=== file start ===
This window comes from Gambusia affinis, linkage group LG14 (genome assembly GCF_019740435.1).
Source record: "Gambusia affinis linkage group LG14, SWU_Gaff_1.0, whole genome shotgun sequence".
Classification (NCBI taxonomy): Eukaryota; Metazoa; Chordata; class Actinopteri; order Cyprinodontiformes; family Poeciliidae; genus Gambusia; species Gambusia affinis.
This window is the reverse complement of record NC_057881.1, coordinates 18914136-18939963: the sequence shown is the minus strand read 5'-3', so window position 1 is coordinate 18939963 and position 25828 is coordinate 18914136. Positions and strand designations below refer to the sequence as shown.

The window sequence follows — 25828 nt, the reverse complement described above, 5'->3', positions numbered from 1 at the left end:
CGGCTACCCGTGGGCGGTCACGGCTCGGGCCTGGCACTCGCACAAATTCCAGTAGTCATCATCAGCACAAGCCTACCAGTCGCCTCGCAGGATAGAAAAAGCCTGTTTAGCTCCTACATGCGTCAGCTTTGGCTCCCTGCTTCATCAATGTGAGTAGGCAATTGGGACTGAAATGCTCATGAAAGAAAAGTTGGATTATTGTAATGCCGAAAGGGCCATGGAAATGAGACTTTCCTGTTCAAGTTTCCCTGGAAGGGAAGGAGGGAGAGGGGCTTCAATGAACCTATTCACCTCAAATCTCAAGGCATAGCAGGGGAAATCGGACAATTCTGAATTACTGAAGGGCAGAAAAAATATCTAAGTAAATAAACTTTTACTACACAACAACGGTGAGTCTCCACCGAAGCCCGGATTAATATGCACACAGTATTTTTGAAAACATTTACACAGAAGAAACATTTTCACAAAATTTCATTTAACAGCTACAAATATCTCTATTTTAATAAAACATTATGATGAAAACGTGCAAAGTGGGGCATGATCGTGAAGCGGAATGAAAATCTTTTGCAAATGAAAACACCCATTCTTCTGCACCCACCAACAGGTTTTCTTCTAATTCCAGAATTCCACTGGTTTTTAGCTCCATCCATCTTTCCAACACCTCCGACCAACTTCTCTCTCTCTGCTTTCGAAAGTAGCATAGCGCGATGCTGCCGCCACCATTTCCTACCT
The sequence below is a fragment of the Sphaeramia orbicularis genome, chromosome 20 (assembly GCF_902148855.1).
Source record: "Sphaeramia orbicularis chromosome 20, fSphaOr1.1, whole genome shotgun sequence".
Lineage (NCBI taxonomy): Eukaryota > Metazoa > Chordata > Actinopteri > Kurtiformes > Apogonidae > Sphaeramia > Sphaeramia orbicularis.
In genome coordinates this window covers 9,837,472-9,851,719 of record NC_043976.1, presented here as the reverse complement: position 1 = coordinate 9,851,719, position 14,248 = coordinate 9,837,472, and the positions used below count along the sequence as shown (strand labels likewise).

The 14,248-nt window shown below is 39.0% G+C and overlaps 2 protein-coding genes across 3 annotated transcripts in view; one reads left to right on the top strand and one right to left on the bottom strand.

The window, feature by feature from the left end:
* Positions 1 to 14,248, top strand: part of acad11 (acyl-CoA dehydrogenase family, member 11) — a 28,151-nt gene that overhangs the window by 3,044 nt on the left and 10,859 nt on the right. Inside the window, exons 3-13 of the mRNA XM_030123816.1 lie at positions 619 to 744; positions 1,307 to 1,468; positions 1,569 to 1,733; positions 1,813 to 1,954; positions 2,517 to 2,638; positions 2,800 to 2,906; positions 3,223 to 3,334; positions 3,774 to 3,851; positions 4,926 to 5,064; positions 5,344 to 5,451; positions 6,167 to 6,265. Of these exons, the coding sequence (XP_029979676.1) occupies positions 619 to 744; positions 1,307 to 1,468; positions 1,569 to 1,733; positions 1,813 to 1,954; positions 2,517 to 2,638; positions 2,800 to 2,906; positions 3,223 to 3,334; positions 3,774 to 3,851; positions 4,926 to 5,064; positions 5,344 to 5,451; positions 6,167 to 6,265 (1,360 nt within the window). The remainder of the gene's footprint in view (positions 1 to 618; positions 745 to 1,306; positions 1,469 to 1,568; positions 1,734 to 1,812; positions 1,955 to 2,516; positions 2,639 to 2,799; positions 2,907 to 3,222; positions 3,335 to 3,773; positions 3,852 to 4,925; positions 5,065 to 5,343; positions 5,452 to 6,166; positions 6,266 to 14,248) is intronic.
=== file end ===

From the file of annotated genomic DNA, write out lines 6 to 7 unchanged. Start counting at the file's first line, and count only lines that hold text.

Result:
CGGCTACCCGTGGGCGGTCACGGCTCGGGCCTGGCACTCGCACAAATTCCAGTAGTCATCATCAGCACAAGCCTACCAGTCGCCTCGCAGGATAGAAAAAGCCTGTTTAGCTCCTACATGCGTCAGCTTTGGCTCCCTGCTTCATCAATGTGAGTAGGCAATTGGGACTGAAATGCTCATGAAAGAAAAGTTGGATTATTGTAATGCCGAAAGGGCCATGGAAATGAGACTTTCCTGTTCAAGTTTCCCTGGAAGGGAAGGAGGGAGAGGGGCTTCAATGAACCTATTCACCTCAAATCTCAAGGCATAGCAGGGGAAATCGGACAATTCTGAATTACTGAAGGGCAGAAAAAATATCTAAGTAAATAAACTTTTACTACACAACAACGGTGAGTCTCCACCGAAGCCCGGATTAATATGCACACAGTATTTTTGAAAACATTTACACAGAAGAAACATTTTCACAAAATTTCATTTAACAGCTACAAATATCTCTATTTTAATAAAACATTATGATGAAAACGTGCAAAGTGGGGCATGATCGTGAAGCGGAATGAAAATCTTTTGCAAATGAAAACACCCATTCTTCTGCACCCACCAACAGGTTTTCTTCTAATTCCAGAATTCCACTGGTTTTTAGCTCCATCCATCTTTCCAACACCTCCGACCAACTTCTCTCTCTCTGCTTTCGAAAGTAGCATAGCGCGATGCTGCCGCCACCATTTCCTACCT
The sequence below is a fragment of the Sphaeramia orbicularis genome, chromosome 20 (assembly GCF_902148855.1).